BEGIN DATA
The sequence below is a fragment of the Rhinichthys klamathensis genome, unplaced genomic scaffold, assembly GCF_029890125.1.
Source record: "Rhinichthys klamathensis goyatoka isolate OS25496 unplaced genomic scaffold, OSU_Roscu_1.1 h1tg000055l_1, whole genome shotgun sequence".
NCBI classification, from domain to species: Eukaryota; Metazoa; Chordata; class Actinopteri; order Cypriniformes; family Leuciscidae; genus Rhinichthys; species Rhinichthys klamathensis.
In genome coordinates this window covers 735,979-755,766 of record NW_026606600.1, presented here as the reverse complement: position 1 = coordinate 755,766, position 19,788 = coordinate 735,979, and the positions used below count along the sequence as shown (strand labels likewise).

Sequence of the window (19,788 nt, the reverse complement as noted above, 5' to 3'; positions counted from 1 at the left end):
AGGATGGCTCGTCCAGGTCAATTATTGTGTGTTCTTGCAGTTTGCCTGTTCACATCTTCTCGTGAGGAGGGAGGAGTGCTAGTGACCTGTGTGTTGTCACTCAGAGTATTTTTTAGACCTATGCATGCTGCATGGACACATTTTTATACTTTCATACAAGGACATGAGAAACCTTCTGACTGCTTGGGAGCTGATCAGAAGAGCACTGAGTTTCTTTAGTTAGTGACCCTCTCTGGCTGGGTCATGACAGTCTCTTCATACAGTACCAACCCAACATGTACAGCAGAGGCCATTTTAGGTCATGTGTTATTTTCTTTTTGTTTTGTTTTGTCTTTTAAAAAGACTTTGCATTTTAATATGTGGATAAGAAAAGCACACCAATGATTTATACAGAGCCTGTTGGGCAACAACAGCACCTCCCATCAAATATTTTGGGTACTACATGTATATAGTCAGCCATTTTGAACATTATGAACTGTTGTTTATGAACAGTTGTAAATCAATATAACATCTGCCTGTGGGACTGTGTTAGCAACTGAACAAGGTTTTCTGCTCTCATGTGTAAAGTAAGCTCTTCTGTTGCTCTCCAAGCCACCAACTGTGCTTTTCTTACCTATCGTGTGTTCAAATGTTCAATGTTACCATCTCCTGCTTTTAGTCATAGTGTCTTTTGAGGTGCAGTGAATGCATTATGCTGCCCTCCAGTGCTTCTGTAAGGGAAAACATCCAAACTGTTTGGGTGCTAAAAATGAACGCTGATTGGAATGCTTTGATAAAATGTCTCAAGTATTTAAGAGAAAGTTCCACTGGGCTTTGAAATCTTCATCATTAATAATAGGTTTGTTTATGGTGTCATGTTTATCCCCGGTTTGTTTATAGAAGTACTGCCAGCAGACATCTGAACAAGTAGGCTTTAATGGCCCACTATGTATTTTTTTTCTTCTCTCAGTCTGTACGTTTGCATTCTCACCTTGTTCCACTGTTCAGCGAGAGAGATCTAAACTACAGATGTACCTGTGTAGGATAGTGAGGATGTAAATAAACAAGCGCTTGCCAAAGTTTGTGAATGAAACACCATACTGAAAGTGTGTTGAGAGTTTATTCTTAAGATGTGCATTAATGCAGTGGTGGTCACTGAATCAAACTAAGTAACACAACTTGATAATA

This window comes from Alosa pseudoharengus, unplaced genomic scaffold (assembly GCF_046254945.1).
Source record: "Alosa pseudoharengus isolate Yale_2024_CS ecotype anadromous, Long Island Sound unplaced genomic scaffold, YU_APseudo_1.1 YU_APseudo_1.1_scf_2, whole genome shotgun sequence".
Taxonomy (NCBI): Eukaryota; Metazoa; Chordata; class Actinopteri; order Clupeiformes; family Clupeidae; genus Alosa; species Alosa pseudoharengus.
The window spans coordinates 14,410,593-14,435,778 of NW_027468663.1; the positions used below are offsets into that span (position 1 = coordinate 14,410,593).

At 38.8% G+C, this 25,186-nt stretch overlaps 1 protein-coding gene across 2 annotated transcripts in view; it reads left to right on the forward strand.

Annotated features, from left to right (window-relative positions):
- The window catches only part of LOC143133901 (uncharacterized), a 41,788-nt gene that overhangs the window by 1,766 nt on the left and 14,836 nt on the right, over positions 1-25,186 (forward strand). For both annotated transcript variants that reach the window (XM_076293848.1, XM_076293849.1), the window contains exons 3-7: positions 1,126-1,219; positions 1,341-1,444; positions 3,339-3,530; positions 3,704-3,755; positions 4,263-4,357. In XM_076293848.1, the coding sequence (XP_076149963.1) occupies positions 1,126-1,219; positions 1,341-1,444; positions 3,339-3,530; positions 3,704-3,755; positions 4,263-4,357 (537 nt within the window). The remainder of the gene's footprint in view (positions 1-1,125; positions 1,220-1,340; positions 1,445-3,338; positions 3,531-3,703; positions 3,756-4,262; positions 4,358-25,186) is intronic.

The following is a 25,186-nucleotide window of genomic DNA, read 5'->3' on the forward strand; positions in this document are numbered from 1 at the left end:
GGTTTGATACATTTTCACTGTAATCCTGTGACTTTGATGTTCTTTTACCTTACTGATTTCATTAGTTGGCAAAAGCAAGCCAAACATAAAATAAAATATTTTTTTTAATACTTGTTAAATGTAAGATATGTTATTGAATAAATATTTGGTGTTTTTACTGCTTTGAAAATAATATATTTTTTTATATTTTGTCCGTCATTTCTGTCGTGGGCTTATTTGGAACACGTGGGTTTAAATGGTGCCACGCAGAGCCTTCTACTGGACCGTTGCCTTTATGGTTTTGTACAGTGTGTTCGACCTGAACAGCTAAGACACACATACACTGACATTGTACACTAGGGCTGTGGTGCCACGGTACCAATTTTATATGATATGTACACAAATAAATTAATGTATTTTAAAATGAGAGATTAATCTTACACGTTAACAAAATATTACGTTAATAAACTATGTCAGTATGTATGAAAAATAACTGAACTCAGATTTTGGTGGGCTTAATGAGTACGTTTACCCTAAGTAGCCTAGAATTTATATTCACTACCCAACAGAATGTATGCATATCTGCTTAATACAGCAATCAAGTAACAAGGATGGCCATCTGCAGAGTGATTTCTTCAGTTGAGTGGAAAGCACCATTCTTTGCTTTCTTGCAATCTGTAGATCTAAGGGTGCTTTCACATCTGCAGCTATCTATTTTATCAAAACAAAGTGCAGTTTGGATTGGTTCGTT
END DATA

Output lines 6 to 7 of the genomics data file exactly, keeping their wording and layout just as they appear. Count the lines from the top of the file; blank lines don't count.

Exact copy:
AGGATGGCTCGTCCAGGTCAATTATTGTGTGTTCTTGCAGTTTGCCTGTTCACATCTTCTCGTGAGGAGGGAGGAGTGCTAGTGACCTGTGTGTTGTCACTCAGAGTATTTTTTAGACCTATGCATGCTGCATGGACACATTTTTATACTTTCATACAAGGACATGAGAAACCTTCTGACTGCTTGGGAGCTGATCAGAAGAGCACTGAGTTTCTTTAGTTAGTGACCCTCTCTGGCTGGGTCATGACAGTCTCTTCATACAGTACCAACCCAACATGTACAGCAGAGGCCATTTTAGGTCATGTGTTATTTTCTTTTTGTTTTGTTTTGTCTTTTAAAAAGACTTTGCATTTTAATATGTGGATAAGAAAAGCACACCAATGATTTATACAGAGCCTGTTGGGCAACAACAGCACCTCCCATCAAATATTTTGGGTACTACATGTATATAGTCAGCCATTTTGAACATTATGAACTGTTGTTTATGAACAGTTGTAAATCAATATAACATCTGCCTGTGGGACTGTGTTAGCAACTGAACAAGGTTTTCTGCTCTCATGTGTAAAGTAAGCTCTTCTGTTGCTCTCCAAGCCACCAACTGTGCTTTTCTTACCTATCGTGTGTTCAAATGTTCAATGTTACCATCTCCTGCTTTTAGTCATAGTGTCTTTTGAGGTGCAGTGAATGCATTATGCTGCCCTCCAGTGCTTCTGTAAGGGAAAACATCCAAACTGTTTGGGTGCTAAAAATGAACGCTGATTGGAATGCTTTGATAAAATGTCTCAAGTATTTAAGAGAAAGTTCCACTGGGCTTTGAAATCTTCATCATTAATAATAGGTTTGTTTATGGTGTCATGTTTATCCCCGGTTTGTTTATAGAAGTACTGCCAGCAGACATCTGAACAAGTAGGCTTTAATGGCCCACTATGTATTTTTTTTCTTCTCTCAGTCTGTACGTTTGCATTCTCACCTTGTTCCACTGTTCAGCGAGAGAGATCTAAACTACAGATGTACCTGTGTAGGATAGTGAGGATGTAAATAAACAAGCGCTTGCCAAAGTTTGTGAATGAAACACCATACTGAAAGTGTGTTGAGAGTTTATTCTTAAGATGTGCATTAATGCAGTGGTGGTCACTGAATCAAACTAAGTAACACAACTTGATAATA

This window comes from Alosa pseudoharengus, unplaced genomic scaffold (assembly GCF_046254945.1).